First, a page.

Don't Sweat It, Mr. President! | Graphic: Small and Getting Smaller | Critter: Bat-Eating Spider |
Ten Legged Sea Cannibals |The Next Big Thing: Pee? | On the One Hand: Pets | Up to Speed
SMALL AND GETTING SMALLER
Illustration by Peter and Maria Hoey
This spring, Magdalena, New Mexico, ran out of water. The same thing happened in the West Texas town of Barnhart, where on top of a long-lasting drought, oil and gas drilling operations have sucked the local supply dry. By late June, more than 40 percent of the lower 48 states were suffering from moderate to severe drought.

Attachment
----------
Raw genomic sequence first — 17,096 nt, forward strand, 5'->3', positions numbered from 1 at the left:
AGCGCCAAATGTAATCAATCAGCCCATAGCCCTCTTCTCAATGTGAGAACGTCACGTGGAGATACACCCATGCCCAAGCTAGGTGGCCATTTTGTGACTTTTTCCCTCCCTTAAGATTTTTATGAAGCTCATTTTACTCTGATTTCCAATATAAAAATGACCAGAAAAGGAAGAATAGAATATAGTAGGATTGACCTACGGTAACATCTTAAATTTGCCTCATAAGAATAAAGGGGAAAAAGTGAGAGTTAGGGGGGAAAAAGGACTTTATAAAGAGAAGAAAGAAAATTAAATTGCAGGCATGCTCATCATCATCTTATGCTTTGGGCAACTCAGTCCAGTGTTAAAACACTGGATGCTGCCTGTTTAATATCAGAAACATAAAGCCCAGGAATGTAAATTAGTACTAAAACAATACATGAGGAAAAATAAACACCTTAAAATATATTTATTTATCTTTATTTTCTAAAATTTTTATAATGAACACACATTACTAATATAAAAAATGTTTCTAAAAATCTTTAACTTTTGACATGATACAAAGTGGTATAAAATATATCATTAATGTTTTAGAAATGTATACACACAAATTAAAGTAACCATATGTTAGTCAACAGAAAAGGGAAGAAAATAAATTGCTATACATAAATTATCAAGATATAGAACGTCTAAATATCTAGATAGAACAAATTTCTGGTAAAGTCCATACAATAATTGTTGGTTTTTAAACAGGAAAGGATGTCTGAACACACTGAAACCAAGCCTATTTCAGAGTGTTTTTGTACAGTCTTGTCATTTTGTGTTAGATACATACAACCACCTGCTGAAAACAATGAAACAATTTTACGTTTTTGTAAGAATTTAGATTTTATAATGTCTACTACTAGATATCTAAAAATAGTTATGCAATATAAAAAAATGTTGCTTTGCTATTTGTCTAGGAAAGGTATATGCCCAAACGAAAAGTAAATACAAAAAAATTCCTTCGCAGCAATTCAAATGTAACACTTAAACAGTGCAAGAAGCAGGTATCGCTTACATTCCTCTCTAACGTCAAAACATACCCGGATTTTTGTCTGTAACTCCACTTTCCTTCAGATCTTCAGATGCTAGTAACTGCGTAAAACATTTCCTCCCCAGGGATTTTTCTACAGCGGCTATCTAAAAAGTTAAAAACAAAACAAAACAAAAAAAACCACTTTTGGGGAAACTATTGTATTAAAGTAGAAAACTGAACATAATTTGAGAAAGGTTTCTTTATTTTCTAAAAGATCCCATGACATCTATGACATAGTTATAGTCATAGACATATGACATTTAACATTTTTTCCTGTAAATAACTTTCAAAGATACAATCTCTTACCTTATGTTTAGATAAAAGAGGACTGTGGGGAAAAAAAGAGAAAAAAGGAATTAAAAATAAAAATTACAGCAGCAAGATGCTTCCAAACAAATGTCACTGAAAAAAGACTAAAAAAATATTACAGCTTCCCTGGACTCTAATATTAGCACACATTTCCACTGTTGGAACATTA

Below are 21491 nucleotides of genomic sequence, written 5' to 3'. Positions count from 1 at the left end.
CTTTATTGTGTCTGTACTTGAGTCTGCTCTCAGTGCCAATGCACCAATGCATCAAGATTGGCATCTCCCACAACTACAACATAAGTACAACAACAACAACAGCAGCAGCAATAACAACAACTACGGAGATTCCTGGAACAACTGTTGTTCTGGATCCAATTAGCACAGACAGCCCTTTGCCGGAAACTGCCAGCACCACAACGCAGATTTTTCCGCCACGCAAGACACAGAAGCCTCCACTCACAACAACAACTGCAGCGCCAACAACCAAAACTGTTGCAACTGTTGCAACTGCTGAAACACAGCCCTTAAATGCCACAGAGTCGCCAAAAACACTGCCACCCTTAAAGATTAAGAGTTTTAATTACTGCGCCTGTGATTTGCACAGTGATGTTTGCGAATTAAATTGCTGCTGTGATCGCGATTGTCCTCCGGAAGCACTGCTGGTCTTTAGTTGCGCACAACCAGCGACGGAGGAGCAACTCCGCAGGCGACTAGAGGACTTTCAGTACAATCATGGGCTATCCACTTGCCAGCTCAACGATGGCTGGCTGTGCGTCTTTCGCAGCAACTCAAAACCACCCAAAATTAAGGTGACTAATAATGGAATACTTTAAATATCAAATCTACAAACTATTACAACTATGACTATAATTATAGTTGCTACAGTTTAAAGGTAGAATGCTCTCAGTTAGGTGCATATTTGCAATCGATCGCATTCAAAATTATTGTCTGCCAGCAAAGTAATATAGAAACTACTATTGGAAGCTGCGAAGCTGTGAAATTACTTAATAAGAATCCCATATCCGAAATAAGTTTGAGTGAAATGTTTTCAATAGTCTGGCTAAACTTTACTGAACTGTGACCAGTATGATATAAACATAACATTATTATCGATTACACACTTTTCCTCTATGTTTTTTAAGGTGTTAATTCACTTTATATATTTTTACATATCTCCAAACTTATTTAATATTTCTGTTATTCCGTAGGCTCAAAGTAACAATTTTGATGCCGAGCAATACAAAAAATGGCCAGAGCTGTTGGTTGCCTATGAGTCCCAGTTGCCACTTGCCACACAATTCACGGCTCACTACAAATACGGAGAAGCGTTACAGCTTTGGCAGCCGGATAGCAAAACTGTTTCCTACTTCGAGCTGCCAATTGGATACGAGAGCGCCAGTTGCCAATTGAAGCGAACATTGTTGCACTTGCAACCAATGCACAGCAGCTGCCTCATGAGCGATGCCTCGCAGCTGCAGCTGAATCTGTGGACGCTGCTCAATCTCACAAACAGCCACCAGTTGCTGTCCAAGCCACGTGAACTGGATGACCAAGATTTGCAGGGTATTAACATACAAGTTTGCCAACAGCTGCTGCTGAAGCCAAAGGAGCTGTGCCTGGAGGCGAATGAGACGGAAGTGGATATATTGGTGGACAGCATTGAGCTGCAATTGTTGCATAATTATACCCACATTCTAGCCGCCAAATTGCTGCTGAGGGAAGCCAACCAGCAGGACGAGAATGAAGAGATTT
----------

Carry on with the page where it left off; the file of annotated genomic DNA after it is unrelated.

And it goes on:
The world's supply of freshwater is limited—and trickling away. More than two-thirds of it is tucked inside rapidly melting glaciers. Another 30 percent is hidden in underground aquifers, many of which are being depleted by the demands of agriculture, which accounts for 70 percent of worldwide freshwater use. Only half of 1 percent of the planet's freshwater is found in lakes, rivers, and streams. —Paul Rauber
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